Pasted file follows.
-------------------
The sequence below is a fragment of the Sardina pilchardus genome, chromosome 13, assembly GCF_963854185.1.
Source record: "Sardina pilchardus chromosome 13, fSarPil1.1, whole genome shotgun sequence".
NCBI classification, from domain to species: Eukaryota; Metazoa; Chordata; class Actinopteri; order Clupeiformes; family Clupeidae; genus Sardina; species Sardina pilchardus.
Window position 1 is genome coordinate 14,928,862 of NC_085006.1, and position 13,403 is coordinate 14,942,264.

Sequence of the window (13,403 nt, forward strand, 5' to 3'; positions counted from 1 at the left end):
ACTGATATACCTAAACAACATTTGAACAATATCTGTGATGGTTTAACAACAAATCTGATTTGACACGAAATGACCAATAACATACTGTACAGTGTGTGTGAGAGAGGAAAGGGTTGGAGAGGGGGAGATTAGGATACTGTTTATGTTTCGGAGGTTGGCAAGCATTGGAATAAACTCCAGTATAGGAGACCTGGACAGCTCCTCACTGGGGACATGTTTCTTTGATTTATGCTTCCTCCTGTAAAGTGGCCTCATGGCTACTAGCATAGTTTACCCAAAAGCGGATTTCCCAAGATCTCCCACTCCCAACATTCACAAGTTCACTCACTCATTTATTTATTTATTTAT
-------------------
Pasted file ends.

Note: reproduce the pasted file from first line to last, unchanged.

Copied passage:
The sequence below is a fragment of the Sardina pilchardus genome, chromosome 13, assembly GCF_963854185.1.
Source record: "Sardina pilchardus chromosome 13, fSarPil1.1, whole genome shotgun sequence".
NCBI classification, from domain to species: Eukaryota; Metazoa; Chordata; class Actinopteri; order Clupeiformes; family Clupeidae; genus Sardina; species Sardina pilchardus.
Window position 1 is genome coordinate 14,928,862 of NC_085006.1, and position 13,403 is coordinate 14,942,264.

Sequence of the window (13,403 nt, forward strand, 5' to 3'; positions counted from 1 at the left end):
ACTGATATACCTAAACAACATTTGAACAATATCTGTGATGGTTTAACAACAAATCTGATTTGACACGAAATGACCAATAACATACTGTACAGTGTGTGTGAGAGAGGAAAGGGTTGGAGAGGGGGAGATTAGGATACTGTTTATGTTTCGGAGGTTGGCAAGCATTGGAATAAACTCCAGTATAGGAGACCTGGACAGCTCCTCACTGGGGACATGTTTCTTTGATTTATGCTTCCTCCTGTAAAGTGGCCTCATGGCTACTAGCATAGTTTACCCAAAAGCGGATTTCCCAAGATCTCCCACTCCCAACATTCACAAGTTCACTCACTCATTTATTTATTTATTTAT